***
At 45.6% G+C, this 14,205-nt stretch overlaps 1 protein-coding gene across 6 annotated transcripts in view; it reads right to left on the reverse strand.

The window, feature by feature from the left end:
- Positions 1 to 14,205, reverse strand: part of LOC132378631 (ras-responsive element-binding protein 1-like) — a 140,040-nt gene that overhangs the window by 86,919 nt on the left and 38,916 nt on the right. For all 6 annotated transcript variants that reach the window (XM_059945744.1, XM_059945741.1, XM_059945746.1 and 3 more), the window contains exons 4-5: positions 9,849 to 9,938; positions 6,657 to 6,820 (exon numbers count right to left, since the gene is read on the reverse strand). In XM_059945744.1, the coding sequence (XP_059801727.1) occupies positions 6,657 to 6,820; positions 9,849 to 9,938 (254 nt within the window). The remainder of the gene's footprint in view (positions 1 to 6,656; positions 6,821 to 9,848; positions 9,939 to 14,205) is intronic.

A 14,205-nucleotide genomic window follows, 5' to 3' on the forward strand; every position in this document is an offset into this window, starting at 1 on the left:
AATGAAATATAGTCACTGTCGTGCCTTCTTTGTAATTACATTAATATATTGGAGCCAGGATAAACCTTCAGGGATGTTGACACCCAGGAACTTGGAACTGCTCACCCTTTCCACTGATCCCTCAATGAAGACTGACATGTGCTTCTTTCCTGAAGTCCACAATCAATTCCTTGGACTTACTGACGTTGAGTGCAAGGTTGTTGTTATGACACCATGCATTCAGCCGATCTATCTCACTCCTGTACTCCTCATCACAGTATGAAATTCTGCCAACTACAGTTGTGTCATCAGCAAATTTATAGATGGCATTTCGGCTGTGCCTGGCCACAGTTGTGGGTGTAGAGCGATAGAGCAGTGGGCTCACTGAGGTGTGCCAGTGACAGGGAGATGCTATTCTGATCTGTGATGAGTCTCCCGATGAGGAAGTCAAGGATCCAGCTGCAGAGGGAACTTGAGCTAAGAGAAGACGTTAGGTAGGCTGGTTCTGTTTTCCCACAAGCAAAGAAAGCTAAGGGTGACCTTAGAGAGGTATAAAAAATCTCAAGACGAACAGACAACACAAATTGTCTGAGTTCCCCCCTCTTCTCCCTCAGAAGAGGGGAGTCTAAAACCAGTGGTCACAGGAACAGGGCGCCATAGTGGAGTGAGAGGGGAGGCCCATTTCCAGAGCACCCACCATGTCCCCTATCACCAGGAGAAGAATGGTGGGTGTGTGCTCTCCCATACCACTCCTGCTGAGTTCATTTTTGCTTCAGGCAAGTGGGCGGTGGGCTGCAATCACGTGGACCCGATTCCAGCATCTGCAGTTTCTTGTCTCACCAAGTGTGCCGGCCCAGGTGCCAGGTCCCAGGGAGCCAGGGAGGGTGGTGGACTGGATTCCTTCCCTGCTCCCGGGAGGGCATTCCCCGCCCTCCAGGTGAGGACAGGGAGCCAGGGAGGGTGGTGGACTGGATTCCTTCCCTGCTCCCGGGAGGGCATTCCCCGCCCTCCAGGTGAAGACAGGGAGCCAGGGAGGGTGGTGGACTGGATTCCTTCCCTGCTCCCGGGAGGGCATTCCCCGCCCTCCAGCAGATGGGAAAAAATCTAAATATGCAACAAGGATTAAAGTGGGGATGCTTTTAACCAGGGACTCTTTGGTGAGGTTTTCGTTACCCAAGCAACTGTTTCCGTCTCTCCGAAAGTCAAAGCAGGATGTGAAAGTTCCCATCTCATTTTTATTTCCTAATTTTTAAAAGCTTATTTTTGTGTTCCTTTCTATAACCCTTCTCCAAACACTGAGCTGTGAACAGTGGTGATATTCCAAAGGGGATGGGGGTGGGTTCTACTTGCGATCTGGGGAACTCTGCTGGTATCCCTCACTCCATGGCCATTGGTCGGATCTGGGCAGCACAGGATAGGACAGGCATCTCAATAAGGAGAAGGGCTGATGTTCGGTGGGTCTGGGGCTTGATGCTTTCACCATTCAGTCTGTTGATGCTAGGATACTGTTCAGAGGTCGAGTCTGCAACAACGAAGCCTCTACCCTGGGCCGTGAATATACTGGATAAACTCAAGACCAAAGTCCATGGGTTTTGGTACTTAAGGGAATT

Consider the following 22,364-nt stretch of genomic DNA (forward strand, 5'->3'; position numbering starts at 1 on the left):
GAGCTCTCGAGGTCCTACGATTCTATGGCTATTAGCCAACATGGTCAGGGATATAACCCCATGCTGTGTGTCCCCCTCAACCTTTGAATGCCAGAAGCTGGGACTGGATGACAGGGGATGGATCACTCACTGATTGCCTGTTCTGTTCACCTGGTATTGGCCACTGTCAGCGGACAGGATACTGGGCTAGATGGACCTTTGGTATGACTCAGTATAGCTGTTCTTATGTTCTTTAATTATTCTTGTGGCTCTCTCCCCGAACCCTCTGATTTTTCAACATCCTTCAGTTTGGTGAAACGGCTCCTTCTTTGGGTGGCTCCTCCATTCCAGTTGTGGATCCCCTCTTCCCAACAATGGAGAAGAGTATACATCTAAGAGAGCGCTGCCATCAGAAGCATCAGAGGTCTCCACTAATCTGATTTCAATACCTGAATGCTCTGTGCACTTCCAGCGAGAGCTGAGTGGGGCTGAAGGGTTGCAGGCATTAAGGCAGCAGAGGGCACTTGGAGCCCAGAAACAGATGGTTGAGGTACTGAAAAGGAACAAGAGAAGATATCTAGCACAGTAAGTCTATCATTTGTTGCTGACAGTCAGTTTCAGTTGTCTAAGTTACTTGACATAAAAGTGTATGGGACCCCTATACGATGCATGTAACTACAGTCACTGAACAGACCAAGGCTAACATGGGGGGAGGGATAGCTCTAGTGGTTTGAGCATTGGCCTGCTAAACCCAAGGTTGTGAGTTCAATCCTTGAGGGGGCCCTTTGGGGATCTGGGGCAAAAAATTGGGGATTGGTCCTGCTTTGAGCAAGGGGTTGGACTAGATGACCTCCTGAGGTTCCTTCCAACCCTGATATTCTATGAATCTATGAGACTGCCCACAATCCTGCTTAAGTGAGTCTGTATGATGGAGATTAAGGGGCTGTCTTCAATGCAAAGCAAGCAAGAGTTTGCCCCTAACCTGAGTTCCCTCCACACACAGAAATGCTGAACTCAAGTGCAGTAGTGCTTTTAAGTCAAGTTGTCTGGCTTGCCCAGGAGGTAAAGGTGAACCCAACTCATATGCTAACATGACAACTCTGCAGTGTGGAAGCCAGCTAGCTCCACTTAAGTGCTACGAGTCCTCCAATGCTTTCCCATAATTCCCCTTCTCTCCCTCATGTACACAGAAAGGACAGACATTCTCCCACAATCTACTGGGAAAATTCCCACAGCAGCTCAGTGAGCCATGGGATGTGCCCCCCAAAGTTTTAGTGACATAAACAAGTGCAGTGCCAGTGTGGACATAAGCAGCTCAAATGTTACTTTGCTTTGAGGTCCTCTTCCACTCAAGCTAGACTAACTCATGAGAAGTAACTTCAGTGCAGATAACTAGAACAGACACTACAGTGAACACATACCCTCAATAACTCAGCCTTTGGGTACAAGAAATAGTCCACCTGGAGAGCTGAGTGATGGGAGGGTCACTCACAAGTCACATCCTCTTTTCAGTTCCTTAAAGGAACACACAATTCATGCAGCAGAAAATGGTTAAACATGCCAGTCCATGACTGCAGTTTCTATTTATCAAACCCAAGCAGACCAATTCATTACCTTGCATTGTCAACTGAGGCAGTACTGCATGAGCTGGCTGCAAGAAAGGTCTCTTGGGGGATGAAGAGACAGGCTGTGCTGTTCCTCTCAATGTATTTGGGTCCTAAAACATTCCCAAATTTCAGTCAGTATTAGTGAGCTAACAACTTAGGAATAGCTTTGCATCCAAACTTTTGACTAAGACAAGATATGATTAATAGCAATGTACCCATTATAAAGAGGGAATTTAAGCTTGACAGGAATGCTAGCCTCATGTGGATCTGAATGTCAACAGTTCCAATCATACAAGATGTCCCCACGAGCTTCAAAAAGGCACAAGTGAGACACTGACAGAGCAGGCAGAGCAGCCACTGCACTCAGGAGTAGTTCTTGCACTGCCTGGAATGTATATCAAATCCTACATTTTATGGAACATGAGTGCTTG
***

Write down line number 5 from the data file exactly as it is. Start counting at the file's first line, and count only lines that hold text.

AATGAAATATAGTCACTGTCGTGCCTTCTTTGTAATTACATTAATATATTGGAGCCAGGATAAACCTTCAGGGATGTTGACACCCAGGAACTTGGAACTGCTCACCCTTTCCACTGATCCCTCAATGAAGACTGACATGTGCTTCTTTCCTGAAGTCCACAATCAATTCCTTGGACTTACTGACGTTGAGTGCAAGGTTGTTGTTATGACACCATGCATTCAGCCGATCTATCTCACTCCTGTACTCCTCATCACAGTATGAAATTCTGCCAACTACAGTTGTGTCATCAGCAAATTTATAGATGGCATTTCGGCTGTGCCTGGCCACAGTTGTGGGTGTAGAGCGATAGAGCAGTGGGCTCACTGAGGTGTGCCAGTGACAGGGAGATGCTATTCTGATCTGTGATGAGTCTCCCGATGAGGAAGTCAAGGATCCAGCTGCAGAGGGAACTTGAGCTAAGAGAAGACGTTAGGTAGGCTGGTTCTGTTTTCCCACAAGCAAAGAAAGCTAAGGGTGACCTTAGAGAGGTATAAAAAATCTCAAGACGAACAGACAACACAAATTGTCTGAGTTCCCCCCTCTTCTCCCTCAGAAGAGGGGAGTCTAAAACCAGTGGTCACAGGAACAGGGCGCCATAGTGGAGTGAGAGGGGAGGCCCATTTCCAGAGCACCCACCATGTCCCCTATCACCAGGAGAAGAATGGTGGGTGTGTGCTCTCCCATACCACTCCTGCTGAGTTCATTTTTGCTTCAGGCAAGTGGGCGGTGGGCTGCAATCACGTGGACCCGATTCCAGCATCTGCAGTTTCTTGTCTCACCAAGTGTGCCGGCCCAGGTGCCAGGTCCCAGGGAGCCAGGGAGGGTGGTGGACTGGATTCCTTCCCTGCTCCCGGGAGGGCATTCCCCGCCCTCCAGGTGAGGACAGGGAGCCAGGGAGGGTGGTGGACTGGATTCCTTCCCTGCTCCCGGGAGGGCATTCCCCGCCCTCCAGGTGAAGACAGGGAGCCAGGGAGGGTGGTGGACTGGATTCCTTCCCTGCTCCCGGGAGGGCATTCCCCGCCCTCCAGCAGATGGGAAAAAATCTAAATATGCAACAAGGATTAAAGTGGGGATGCTTTTAACCAGGGACTCTTTGGTGAGGTTTTCGTTACCCAAGCAACTGTTTCCGTCTCTCCGAAAGTCAAAGCAGGATGTGAAAGTTCCCATCTCATTTTTATTTCCTAATTTTTAAAAGCTTATTTTTGTGTTCCTTTCTATAACCCTTCTCCAAACACTGAGCTGTGAACAGTGGTGATATTCCAAAGGGGATGGGGGTGGGTTCTACTTGCGATCTGGGGAACTCTGCTGGTATCCCTCACTCCATGGCCATTGGTCGGATCTGGGCAGCACAGGATAGGACAGGCATCTCAATAAGGAGAAGGGCTGATGTTCGGTGGGTCTGGGGCTTGATGCTTTCACCATTCAGTCTGTTGATGCTAGGATACTGTTCAGAGGTCGAGTCTGCAACAACGAAGCCTCTACCCTGGGCCGTGAATATACTGGATAAACTCAAGACCAAAGTCCATGGGTTTTGGTACTTAAGGGAATT